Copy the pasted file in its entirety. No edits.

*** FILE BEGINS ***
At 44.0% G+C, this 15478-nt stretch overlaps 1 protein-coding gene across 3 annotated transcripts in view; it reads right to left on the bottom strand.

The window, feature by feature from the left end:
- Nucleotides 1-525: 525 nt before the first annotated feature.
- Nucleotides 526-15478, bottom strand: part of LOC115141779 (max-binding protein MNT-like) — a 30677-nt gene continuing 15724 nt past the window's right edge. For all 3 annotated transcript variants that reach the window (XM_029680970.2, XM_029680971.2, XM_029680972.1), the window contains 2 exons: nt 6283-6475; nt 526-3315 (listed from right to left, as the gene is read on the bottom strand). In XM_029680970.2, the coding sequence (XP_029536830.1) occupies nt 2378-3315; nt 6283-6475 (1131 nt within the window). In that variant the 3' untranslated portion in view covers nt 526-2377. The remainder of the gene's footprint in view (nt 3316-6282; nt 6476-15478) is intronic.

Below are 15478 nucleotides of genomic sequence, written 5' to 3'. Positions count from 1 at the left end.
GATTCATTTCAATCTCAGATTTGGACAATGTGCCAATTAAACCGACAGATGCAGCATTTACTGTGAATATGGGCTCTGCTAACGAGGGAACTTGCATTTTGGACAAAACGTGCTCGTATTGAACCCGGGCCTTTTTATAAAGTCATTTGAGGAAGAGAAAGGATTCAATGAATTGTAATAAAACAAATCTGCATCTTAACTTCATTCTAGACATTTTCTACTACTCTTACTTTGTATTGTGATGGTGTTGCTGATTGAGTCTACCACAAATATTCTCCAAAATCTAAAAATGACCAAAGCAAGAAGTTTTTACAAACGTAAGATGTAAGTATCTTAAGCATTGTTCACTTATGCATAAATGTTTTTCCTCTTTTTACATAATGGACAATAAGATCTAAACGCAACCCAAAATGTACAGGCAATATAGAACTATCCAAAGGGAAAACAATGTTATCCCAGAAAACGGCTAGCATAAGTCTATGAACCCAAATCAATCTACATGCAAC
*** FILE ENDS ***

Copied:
At 44.0% G+C, this 15478-nt stretch overlaps 1 protein-coding gene across 3 annotated transcripts in view; it reads right to left on the bottom strand.

The window, feature by feature from the left end:
- Nucleotides 1-525: 525 nt before the first annotated feature.
- Nucleotides 526-15478, bottom strand: part of LOC115141779 (max-binding protein MNT-like) — a 30677-nt gene continuing 15724 nt past the window's right edge. For all 3 annotated transcript variants that reach the window (XM_029680970.2, XM_029680971.2, XM_029680972.1), the window contains 2 exons: nt 6283-6475; nt 526-3315 (listed from right to left, as the gene is read on the bottom strand). In XM_029680970.2, the coding sequence (XP_029536830.1) occupies nt 2378-3315; nt 6283-6475 (1131 nt within the window). In that variant the 3' untranslated portion in view covers nt 526-2377. The remainder of the gene's footprint in view (nt 3316-6282; nt 6476-15478) is intronic.

Below are 15478 nucleotides of genomic sequence, written 5' to 3'. Positions count from 1 at the left end.
GATTCATTTCAATCTCAGATTTGGACAATGTGCCAATTAAACCGACAGATGCAGCATTTACTGTGAATATGGGCTCTGCTAACGAGGGAACTTGCATTTTGGACAAAACGTGCTCGTATTGAACCCGGGCCTTTTTATAAAGTCATTTGAGGAAGAGAAAGGATTCAATGAATTGTAATAAAACAAATCTGCATCTTAACTTCATTCTAGACATTTTCTACTACTCTTACTTTGTATTGTGATGGTGTTGCTGATTGAGTCTACCACAAATATTCTCCAAAATCTAAAAATGACCAAAGCAAGAAGTTTTTACAAACGTAAGATGTAAGTATCTTAAGCATTGTTCACTTATGCATAAATGTTTTTCCTCTTTTTACATAATGGACAATAAGATCTAAACGCAACCCAAAATGTACAGGCAATATAGAACTATCCAAAGGGAAAACAATGTTATCCCAGAAAACGGCTAGCATAAGTCTATGAACCCAAATCAATCTACATGCAAC